A senior South African parliamentarian wants ‘no effort spared’ to rid the world of conflict with a Cabinet minister calling for a ‘transparent investigation’ into the deaths of migrants in a Spanish enclave in separate statements on aspects of foreign policy.
National Assembly (NA) Speaker Nosiviwe Mapisa-Nqakula used last week’s Non-Aligned Movement (NAM) parliamentarians’ conference in Azerbaijan to call for Palestine and Western Sahara to be included in the “construction of world peace”.
The day before the NAM conference, the Minister of International Relations and Cooperation, Naledi Pandor, expressed her “regrets and concerns” about the injuries and at least 23 deaths among migrants trying to “cross the border from Morocco to the Spanish city of Melilla (sic)”. She wants “an immediate, independent, effective and transparent investigation” into what was yet another attempt by apparently illegal migrants to gain access to the Spanish enclave – one of two – in North Africa.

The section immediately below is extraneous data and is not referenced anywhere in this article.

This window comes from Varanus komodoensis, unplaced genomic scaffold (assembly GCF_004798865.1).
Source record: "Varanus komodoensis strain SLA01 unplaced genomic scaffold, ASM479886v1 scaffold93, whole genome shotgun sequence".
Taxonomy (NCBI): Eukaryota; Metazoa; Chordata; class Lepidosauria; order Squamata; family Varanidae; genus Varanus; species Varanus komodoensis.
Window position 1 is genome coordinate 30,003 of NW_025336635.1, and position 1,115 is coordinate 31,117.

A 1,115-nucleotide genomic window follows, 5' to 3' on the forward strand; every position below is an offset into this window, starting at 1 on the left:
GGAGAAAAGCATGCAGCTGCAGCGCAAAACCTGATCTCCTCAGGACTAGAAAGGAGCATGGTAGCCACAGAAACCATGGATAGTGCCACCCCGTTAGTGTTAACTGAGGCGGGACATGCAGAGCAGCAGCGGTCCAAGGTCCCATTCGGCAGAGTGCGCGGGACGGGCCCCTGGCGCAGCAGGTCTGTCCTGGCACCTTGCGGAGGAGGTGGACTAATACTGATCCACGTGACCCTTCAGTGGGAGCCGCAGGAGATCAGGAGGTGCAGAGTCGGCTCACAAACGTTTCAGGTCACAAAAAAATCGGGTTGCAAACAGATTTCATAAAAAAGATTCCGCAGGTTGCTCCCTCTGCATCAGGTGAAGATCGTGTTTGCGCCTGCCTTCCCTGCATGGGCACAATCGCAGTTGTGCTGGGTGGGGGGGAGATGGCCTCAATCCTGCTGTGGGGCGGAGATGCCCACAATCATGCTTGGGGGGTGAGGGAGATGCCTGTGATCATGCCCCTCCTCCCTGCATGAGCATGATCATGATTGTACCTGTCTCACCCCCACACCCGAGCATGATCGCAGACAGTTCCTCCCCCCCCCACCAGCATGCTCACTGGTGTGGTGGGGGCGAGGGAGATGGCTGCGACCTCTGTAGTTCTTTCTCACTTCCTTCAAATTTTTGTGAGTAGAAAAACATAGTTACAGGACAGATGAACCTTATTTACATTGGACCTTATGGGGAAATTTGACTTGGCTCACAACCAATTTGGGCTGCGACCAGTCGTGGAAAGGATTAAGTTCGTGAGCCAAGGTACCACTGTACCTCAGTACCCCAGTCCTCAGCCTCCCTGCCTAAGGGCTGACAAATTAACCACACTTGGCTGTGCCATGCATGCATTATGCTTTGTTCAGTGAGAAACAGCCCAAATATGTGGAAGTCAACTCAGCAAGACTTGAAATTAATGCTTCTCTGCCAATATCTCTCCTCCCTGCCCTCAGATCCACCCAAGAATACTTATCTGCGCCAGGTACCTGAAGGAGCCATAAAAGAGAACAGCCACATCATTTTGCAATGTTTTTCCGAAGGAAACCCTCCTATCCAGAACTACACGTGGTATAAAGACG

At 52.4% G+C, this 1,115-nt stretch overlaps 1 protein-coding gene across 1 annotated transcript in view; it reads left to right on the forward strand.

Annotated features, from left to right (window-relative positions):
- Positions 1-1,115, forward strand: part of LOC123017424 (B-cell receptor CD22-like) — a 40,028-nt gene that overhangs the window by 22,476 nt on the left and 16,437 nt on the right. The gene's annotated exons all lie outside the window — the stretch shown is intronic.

According to a parliamentary statement, Mapisa-Nqakula, a former minister of defense and veterans, “implored” the NAM parliamentary network to “remember and pursue the cause of the Palestinian people as he did in the fight against apartheid and colonialism in South Africa”. He added that the president told delegates that the network “has an opportunity to define its purpose and mission through, among other things, interventions that would liberate the world from wars and the subjugation of nations such as Palestine and Western Sahara”.
A statement from the Department of International Relations and Cooperation (DIRCO) said that “violent incidents inflicted on migrants are increasing around the world”, adding that there is “a similar anti-migrant sentiment in South Africa”.
In addition to challenging the “very foundations of our constitutional democracy”, anti-migrant sentiment “could lead to mass violence against migrants, regardless of their status”.
Minister Pandor called on all states to commit to treating migrants and their families with their human rights under international law given what are known as “national, regional and global trends”.